So, my point is . . . uhh . . . let me think here for a second (cough, cough). . . .

Well, how about this: Does anybody else 'round here have this kind of problem (respiratory infections)? If so, what do you for them - just grin and bear it, or is there something more I could be doing?

Also, why is this thing I just coughed up starting to crawl out of my palm?

Wednesday, August 4, 2010

"The Least of These"

Over the last couple of weeks, I've been wearing a new hat: chauffeur.

It all began when I approached and greeted a member of my ward, who was sitting alone in sacrament meeting, with a hello.

Can you give me a ride Tuesday night? was his immediate response - not a hello or a hi in response.

It was not too terrible of an inconvenience to give him a ride that Tuesday night, but then he called me out of the blue the next week, needing two rides in one night - something for which I had to drop what I was doing and miss a significant portion of an activity I wished to be at the whole time.

My initial thought about my increasing chauffeur duties was, "No good deed goes unpunished." My friend didn't seem to want to talk to me when I tried to be friendly to him unless he needed another favor or another ride. But then I reflected on events some more, and my second thought was "the least of these," as in the scripture we all know so well from Matthew 25:40.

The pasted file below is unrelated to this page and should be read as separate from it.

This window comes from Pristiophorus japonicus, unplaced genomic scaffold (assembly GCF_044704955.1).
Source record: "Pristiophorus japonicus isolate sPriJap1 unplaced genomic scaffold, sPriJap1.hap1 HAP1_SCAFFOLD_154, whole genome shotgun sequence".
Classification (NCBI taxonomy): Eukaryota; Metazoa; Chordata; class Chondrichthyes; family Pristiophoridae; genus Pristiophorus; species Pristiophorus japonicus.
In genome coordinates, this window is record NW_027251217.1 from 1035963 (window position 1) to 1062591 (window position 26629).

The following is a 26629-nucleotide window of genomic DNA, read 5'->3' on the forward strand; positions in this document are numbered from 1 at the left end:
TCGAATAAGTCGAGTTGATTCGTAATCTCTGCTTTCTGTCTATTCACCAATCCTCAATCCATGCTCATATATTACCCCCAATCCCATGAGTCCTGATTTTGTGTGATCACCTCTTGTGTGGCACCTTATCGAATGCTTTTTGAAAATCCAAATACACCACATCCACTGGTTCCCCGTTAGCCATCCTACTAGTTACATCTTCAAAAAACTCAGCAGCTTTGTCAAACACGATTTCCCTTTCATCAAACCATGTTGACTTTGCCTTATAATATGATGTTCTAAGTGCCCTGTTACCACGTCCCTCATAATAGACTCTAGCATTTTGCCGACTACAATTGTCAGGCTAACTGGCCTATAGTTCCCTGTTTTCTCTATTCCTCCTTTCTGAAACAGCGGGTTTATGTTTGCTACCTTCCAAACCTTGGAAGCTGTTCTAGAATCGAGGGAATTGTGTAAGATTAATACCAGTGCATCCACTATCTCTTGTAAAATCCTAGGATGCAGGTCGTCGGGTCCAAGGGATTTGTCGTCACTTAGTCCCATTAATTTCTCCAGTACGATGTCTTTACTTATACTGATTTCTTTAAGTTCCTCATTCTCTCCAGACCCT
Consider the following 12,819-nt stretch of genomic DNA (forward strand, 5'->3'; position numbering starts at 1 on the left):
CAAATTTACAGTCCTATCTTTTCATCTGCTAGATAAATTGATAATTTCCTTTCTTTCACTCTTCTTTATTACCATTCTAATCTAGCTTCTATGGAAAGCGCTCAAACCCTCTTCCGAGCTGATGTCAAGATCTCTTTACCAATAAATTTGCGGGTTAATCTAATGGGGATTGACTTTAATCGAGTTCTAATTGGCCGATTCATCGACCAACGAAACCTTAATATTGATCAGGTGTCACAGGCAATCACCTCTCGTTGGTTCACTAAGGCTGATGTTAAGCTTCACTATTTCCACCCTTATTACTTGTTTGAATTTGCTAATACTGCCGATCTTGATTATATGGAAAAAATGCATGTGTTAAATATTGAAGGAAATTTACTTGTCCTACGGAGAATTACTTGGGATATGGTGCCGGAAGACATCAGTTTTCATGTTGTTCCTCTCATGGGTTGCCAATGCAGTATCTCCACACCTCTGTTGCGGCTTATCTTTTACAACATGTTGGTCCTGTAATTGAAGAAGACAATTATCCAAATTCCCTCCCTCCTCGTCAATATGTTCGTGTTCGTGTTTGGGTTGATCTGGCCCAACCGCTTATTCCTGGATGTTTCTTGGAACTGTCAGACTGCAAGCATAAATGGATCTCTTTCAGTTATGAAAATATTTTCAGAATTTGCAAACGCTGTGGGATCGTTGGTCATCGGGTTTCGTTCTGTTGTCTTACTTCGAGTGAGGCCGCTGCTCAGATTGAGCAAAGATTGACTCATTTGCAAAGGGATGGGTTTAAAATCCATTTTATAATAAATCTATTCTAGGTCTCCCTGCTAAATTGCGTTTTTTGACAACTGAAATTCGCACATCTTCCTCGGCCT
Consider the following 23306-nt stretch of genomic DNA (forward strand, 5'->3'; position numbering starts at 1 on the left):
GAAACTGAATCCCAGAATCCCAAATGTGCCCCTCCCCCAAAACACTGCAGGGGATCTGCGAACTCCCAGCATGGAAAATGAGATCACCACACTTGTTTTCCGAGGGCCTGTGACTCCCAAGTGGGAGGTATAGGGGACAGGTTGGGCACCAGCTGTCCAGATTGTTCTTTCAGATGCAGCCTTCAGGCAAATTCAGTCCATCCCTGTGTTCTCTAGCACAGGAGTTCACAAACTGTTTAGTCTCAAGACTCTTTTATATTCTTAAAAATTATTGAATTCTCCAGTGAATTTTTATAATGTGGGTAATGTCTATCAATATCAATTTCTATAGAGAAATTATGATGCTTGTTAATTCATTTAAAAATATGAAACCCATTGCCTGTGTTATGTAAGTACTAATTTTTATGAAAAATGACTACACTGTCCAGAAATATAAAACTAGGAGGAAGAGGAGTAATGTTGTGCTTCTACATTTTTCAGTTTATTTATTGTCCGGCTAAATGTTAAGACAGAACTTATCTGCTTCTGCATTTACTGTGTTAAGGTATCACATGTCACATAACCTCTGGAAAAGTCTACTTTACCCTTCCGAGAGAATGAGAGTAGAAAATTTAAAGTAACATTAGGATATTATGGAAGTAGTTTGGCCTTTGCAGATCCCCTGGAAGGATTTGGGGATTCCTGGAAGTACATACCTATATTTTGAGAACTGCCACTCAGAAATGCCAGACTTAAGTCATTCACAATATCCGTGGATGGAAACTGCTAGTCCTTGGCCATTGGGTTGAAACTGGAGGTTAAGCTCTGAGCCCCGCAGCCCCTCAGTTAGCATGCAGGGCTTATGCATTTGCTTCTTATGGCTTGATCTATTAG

In fact, having spent a large portion of my day today editing a work document about autism - something I really did not know that much about until now - I have thought about my friend a lot and have become more and more convinced that he is also autistic and doesn't necessarily know any better (social skills wise) about behaving in certain settings.

Whatever my friend's real situation may be, I know this for sure: There are people out there - some of who are right across the street or next door, as an Area Authority Seventy said at a stake conference I attended a couple of years ago - whose hands hang low and who need our help if we will but look around for them. Whether it's a simple hello, a pat on the back, or a 10-minute ride across town, they crave our fellowship and our attention.

Monday, August 2, 2010

Sophomore Slump?

I can't help but shake the feeling lately that the Epistle has been going through a sort of sophomore slump.

Sophomore slump, for those who are not familiar with it, is a sports term for a rough patch many athletes experience early on in their careers.

So, what does that have to do with the Epistle? It's not necessarily a case of writer's block, although that has been a bit of a difficulty for me lately; it's just that I don't want to be blogging for the sake of blogging but to share things that people actually might want to read.

Does that makes sense?

So, I open the matter to you, my loyal readers (all four of you!): What would you like to see more of on the Epistle of Jon? What would you like to see less of? Do you not care one way or the other?

Inquiring minds want to know.